As the caucus season was heating up in Iowa last year, my mom started popping up at Democratic events all over town. Even though I’ve been impressed by her activism and her seemingly endless energy to attend potlucks and rallies, I’ve started to notice that she’s gotten a little swept up in the indisputable star power of being an undecided Iowa voter.
“I can’t come over for dinner, I have the opportunity to sit behind Bernie Sanders,” she told me recently, referring to scoring a spot in the camera shot during his campaign appearance. She isn’t planning on caucusing for him or anything – she was just jazzed about the possibility of being on the news.
After taking me out to lunch one day, she tricked me into meeting Michael Bennet by suggesting we casually stroll into a local gift shop where he, conveniently, was giving a speech. “I know he won’t get nominated, but he might become a member of a cabinet or something,” she whispered to me when I told her I had no idea who we were listening to. She was already buddies with many of the press people in the room, and she pointed out the ones she’d given interviews to, some more than once. The lead-up to the Iowa caucuses is the most attention those of us who live in Cedar Rapids ever get, and although we’re generally a humble people, many of us aren’t exactly shy.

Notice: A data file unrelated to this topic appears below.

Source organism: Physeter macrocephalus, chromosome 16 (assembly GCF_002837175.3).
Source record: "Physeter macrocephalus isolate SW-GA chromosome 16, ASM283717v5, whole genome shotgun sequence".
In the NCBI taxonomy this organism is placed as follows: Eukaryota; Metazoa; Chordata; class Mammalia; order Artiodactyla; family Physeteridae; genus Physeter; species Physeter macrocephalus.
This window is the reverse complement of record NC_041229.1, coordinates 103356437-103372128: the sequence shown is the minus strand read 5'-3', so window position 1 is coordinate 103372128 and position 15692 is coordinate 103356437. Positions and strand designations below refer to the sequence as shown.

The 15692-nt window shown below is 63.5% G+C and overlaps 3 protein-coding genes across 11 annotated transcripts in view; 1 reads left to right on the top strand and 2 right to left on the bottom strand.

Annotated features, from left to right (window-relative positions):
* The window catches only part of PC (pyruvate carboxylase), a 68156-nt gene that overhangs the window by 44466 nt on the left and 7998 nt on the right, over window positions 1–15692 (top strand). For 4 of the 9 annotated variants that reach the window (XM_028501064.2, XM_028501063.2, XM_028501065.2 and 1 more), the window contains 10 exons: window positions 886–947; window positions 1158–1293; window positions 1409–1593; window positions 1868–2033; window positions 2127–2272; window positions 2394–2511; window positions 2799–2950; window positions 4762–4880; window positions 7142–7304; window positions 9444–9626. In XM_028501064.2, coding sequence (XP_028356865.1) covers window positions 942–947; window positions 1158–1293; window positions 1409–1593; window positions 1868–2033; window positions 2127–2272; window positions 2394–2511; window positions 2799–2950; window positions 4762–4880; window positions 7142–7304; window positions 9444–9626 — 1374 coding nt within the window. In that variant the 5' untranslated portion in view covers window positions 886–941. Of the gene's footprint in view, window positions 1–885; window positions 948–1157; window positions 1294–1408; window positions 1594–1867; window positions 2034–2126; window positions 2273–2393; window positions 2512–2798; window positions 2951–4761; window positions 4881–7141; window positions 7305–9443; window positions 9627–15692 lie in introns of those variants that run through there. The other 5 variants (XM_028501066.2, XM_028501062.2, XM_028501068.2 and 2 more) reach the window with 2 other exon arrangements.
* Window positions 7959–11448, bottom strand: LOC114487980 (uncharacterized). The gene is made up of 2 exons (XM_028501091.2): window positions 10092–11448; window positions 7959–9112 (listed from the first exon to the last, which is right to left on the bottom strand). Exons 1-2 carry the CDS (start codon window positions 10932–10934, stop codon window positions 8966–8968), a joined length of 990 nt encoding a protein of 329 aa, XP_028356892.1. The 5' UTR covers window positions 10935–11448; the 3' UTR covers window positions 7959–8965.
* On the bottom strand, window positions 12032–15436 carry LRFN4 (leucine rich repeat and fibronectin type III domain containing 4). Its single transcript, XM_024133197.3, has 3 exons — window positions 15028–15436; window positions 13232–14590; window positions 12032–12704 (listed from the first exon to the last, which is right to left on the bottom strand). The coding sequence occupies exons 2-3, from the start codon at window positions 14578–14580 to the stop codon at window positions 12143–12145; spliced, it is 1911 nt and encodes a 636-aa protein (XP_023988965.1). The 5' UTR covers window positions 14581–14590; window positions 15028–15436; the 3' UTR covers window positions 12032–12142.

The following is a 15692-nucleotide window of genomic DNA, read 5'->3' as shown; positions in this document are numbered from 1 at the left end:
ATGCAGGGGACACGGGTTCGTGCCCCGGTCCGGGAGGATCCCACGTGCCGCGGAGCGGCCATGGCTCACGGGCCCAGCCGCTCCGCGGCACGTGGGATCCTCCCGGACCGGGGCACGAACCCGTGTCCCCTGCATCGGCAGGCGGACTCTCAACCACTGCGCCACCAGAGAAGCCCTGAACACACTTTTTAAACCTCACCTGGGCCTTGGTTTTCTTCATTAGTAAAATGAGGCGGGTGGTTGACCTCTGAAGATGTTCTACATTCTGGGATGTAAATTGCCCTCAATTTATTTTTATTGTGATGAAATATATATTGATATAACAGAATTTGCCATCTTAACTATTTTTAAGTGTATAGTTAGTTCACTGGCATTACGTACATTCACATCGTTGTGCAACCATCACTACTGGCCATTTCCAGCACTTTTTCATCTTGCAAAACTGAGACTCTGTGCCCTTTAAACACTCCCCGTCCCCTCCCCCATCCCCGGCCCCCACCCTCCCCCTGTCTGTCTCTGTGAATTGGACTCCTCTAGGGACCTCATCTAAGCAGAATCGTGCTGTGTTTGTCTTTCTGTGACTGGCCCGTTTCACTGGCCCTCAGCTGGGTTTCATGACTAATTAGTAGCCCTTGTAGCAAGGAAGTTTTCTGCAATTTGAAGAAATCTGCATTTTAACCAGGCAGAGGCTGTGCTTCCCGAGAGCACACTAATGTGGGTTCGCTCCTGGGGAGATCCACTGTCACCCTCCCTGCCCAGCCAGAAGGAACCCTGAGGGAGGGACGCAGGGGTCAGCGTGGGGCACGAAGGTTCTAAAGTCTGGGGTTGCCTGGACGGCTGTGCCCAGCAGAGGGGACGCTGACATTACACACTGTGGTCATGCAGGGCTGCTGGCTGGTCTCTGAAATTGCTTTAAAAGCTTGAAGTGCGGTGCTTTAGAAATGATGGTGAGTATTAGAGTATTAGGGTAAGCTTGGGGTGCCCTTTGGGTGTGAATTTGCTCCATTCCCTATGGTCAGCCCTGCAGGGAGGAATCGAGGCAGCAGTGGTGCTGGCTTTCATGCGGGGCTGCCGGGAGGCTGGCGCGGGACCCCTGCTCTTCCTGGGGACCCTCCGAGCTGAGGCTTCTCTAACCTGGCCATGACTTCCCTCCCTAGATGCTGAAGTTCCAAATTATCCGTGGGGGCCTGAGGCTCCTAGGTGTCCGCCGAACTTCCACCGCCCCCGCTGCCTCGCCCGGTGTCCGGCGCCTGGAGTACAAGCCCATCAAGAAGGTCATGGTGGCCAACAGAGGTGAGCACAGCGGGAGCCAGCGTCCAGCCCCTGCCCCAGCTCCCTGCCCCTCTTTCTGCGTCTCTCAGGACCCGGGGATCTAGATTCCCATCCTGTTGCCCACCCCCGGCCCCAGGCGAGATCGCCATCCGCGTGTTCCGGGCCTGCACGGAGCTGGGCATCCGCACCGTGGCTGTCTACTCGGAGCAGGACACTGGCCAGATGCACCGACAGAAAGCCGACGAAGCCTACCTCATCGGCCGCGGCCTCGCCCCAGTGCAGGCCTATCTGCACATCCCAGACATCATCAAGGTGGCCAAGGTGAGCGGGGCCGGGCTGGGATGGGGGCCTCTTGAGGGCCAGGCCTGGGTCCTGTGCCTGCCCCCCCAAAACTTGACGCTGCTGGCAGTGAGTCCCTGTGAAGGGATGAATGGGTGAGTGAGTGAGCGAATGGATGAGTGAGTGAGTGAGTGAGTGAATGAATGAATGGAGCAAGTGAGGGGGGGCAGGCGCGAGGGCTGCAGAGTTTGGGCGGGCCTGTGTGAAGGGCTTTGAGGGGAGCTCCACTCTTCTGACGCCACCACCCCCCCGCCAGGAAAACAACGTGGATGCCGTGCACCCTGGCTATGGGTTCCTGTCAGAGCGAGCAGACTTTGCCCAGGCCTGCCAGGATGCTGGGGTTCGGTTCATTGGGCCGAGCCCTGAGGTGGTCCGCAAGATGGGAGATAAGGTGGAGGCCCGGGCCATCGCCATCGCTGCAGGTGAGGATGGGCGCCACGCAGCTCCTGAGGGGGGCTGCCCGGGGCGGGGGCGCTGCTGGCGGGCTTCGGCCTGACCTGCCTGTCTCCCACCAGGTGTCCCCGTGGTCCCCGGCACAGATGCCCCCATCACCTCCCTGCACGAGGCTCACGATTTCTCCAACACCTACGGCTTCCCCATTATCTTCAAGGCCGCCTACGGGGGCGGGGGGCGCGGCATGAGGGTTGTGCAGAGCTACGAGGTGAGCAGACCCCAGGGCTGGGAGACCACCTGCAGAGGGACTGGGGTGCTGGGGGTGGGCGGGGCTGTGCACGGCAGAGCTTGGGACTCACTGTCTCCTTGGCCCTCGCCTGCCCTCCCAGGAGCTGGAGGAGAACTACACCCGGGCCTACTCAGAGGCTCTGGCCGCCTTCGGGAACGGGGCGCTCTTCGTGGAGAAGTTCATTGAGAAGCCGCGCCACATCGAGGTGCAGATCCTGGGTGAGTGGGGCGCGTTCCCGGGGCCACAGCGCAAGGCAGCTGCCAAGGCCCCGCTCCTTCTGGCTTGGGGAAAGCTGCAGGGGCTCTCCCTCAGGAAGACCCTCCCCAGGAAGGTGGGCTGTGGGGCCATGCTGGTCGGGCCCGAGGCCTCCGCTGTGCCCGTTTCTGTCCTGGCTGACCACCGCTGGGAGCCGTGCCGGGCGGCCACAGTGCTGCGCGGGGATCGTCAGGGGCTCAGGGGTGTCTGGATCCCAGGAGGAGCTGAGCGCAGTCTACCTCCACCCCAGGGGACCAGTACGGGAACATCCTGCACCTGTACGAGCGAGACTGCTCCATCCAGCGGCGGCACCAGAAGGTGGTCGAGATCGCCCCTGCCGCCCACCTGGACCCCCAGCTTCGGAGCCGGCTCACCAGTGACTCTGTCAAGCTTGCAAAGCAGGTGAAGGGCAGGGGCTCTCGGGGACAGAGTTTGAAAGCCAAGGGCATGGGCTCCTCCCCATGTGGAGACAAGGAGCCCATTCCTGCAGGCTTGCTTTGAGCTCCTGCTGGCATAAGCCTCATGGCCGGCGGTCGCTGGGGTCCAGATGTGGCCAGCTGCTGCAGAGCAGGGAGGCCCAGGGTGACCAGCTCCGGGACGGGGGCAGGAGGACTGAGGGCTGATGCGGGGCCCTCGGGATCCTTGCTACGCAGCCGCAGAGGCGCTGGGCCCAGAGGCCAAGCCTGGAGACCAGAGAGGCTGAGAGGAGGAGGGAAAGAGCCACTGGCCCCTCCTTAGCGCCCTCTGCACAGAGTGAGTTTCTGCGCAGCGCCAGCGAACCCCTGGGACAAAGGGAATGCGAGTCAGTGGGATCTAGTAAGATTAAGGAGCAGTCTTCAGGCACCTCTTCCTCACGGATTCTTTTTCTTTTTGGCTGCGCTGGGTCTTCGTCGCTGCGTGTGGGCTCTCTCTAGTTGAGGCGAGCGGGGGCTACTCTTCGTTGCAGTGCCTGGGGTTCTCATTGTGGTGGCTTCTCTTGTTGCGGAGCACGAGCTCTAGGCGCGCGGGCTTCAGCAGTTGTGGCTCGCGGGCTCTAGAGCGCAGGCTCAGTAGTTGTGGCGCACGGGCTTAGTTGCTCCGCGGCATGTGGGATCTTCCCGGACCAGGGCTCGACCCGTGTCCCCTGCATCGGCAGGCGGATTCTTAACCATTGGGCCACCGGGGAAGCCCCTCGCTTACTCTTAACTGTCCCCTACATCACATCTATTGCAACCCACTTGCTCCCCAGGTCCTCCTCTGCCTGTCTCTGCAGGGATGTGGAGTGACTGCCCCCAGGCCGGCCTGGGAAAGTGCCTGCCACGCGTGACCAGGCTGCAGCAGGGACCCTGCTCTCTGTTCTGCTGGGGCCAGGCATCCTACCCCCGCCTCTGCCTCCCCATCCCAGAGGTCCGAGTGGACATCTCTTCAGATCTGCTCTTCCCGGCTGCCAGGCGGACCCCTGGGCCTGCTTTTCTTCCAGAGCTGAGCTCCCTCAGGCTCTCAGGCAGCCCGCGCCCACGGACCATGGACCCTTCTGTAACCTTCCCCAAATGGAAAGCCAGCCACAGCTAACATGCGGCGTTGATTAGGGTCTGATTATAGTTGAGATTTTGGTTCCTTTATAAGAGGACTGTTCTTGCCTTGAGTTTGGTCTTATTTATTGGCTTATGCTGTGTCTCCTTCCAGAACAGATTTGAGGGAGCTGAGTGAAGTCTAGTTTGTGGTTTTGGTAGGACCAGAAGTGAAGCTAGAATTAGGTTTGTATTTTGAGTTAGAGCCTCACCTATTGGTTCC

“You touched Mayor Pete?” I asked my mom, laughing, when my sister sent me a screenshot from a news clip. The picture showed my mother with her hand squarely on the candidate’s chest.
“I was just touching his pin,” she said, trying to rationalize her hands-on approach to vetting political candidates. I couldn’t resist teasing her, and of course, informing her that if she keeps this up, she’s definitely going to get tackled by the Secret Service at some point.